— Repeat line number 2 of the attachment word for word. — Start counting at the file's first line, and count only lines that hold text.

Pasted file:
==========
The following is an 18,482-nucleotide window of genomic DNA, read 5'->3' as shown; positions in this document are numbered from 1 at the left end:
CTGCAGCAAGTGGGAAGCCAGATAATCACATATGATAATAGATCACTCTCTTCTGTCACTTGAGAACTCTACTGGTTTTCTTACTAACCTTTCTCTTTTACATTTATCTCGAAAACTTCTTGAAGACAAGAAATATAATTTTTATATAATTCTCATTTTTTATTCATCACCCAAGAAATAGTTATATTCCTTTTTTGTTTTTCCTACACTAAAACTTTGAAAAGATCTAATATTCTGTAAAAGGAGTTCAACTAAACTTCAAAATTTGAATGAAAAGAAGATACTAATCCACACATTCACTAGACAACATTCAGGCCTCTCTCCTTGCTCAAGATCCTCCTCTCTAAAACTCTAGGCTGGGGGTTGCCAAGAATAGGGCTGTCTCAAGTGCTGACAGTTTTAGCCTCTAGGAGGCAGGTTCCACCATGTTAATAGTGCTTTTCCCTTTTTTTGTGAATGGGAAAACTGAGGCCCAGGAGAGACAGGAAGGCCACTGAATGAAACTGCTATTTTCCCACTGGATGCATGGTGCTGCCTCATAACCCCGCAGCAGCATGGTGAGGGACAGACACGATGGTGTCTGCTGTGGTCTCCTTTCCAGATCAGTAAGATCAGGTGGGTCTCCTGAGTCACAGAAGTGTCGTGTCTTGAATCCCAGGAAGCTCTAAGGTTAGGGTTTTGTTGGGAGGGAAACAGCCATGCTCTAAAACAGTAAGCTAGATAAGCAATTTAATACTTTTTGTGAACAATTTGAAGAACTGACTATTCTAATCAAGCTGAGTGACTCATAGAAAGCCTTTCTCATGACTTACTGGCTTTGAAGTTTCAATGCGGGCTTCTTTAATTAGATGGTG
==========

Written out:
CTGCAGCAAGTGGGAAGCCAGATAATCACATATGATAATAGATCACTCTCTTCTGTCACTTGAGAACTCTACTGGTTTTCTTACTAACCTTTCTCTTTTACATTTATCTCGAAAACTTCTTGAAGACAAGAAATATAATTTTTATATAATTCTCATTTTTTATTCATCACCCAAGAAATAGTTATATTCCTTTTTTGTTTTTCCTACACTAAAACTTTGAAAAGATCTAATATTCTGTAAAAGGAGTTCAACTAAACTTCAAAATTTGAATGAAAAGAAGATACTAATCCACACATTCACTAGACAACATTCAGGCCTCTCTCCTTGCTCAAGATCCTCCTCTCTAAAACTCTAGGCTGGGGGTTGCCAAGAATAGGGCTGTCTCAAGTGCTGACAGTTTTAGCCTCTAGGAGGCAGGTTCCACCATGTTAATAGTGCTTTTCCCTTTTTTTGTGAATGGGAAAACTGAGGCCCAGGAGAGACAGGAAGGCCACTGAATGAAACTGCTATTTTCCCACTGGATGCATGGTGCTGCCTCATAACCCCGCAGCAGCATGGTGAGGGACAGACACGATGGTGTCTGCTGTGGTCTCCTTTCCAGATCAGTAAGATCAGGTGGGTCTCCTGAGTCACAGAAGTGTCGTGTCTTGAATCCCAGGAAGCTCTAAGGTTAGGGTTTTGTTGGGAGGGAAACAGCCATGCTCTAAAACAGTAAGCTAGATAAGCAATTTAATACTTTTTGTGAACAATTTGAAGAACTGACTATTCTAATCAAGCTGAGTGACTCATAGAAAGCCTTTCTCATGACTTACTGGCTTTGAAGTTTCAATGCGGGCTTCTTTAATTAGATGGTG